, Volume 46, Issue 4, pp 308–318 | Cite as

Heroic Action and Its Discontents: Safe Horizon’s Response to 9/11

  • Renée C. FoxEmail author
  • Victor M. Lidz
  • Helen E. Sheehan
  • Barrett P. Brenton
  • Heike Thiel de Bocanegra
Symposium: Public Dilemmas Revisited


Based on first-hand qualitative research, this article describes and analyzes the significant role that a local, New York City-based social service agency played in responding to 9/11; the sources of its notable ability to provide assistance to individuals and families affected by this terrorist attack; and the structural strains and unanticipated divisions within the agency that the heroism of its fervid engagement nevertheless engendered.


9/11 Victims services Heroic action Heroization Hierarchy of attention 

Further Reading

  1. Galea, S., Ahern, J., Resnick, H., Kilpatrick, D., Bucuvalis, M., Gold, J., et al. 2002. Psychological sequelae of the September 11 terrorist attacks in New York City. New England Journal of Medicine, 346(13), 982–987.CrossRefGoogle Scholar
  2. Garfinkel, I., Kaushal, N., Teitler, J., & Garcia, N. 2005. Vulnerability and resilience: New Yorkers Respond to 9/11. In N. Foner (Ed.), Wounded City; The social impact of 9/11. New York: Russell Sage.Google Scholar
  3. Langewiesche, W. 2003. American ground; unbuilding the world trade center. New York: North Point Press.Google Scholar
  4. New York United Way, Web site, accessed January 10, 2008.Google Scholar
  5. Nussbaum, M. 2002. Compassion and terror. Daedalus, Winter Issue, p. 16.Google Scholar
  6. Project Liberty, Web site, accessed January 11, 2008.Google Scholar
  7. Taylor, C. 1989. Sources of the self. Cambridge, MA: Harvard University Press.Google Scholar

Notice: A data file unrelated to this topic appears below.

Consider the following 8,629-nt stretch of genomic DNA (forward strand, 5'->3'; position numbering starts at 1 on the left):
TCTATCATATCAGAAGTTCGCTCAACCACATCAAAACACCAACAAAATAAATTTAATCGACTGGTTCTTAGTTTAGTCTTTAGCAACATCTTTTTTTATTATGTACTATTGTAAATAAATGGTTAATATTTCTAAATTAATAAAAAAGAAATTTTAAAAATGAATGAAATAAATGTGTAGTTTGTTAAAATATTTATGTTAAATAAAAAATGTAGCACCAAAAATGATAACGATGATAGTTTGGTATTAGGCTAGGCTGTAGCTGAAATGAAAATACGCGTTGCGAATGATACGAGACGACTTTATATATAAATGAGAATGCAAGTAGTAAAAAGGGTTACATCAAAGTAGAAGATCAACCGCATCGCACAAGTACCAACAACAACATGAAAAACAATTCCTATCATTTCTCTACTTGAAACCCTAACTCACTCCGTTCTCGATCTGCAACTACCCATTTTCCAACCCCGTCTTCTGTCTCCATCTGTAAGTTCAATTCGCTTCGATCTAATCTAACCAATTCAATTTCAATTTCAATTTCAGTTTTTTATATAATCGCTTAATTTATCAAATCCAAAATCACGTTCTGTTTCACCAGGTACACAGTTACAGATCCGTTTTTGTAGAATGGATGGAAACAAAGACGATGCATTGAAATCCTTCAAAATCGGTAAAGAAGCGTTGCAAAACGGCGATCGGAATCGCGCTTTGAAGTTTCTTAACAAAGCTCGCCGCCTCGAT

8. Thiel de Bocanegra, H., Molaskenko, S., & Kramer, E. 2006. PTSD, Depression, prescription drug use, and health care utilization of Chinese workers affected by the WTC attacks. Journal of Immigrant and Minority Health, 8(3), 203–211.CrossRefGoogle Scholar
  9. Vlahov, D., Galea, S., Resnick, H., Ahern, J., Boscarino, J. A., Bucuvalis, M., et al. 2002. Increased use of cigarettes, alcohol, and marijuana among Manhattan, New York residents after the September 11 terrorist attacks. American Journal of Epidemiology, 155(11), 988–996.CrossRefGoogle Scholar
  10. Williams, R. 2002. Writing in the dust: After September 11. Cambridge, UK: Eerdmans.Google Scholar

Copyright information

© Springer Science + Business Media, LLC 2009

Authors and Affiliations

  • Renée C. Fox
    • 1
    Email author
  • Victor M. Lidz
    • 2
  • Helen E. Sheehan
    • 3
  • Barrett P. Brenton
    • 4
  • Heike Thiel de Bocanegra
    • 5
  1. 1.Department of SociologyUniversity of PennsylvaniaPhiladelphiaUSA
  2. 2.Division of Addiction Treatment and Research, Department of PsychiatryDrexel University College of MedicinePhiladelphiaUSA
  3. 3.South Asian StudiesUniversity of PennsylvaniaPhiladelphiaUSA
  4. 4.Department of Sociology and AnthropologySt. John’s University-QueensNew YorkUSA
  5. 5.UCSF Family PACT Program Support and Evaluation, Bixby Center for Global Reproductive Health, Department of Obstetrics, Gynecology and Reproductive SciencesUniversity of CaliforniaSan FranciscoUSA

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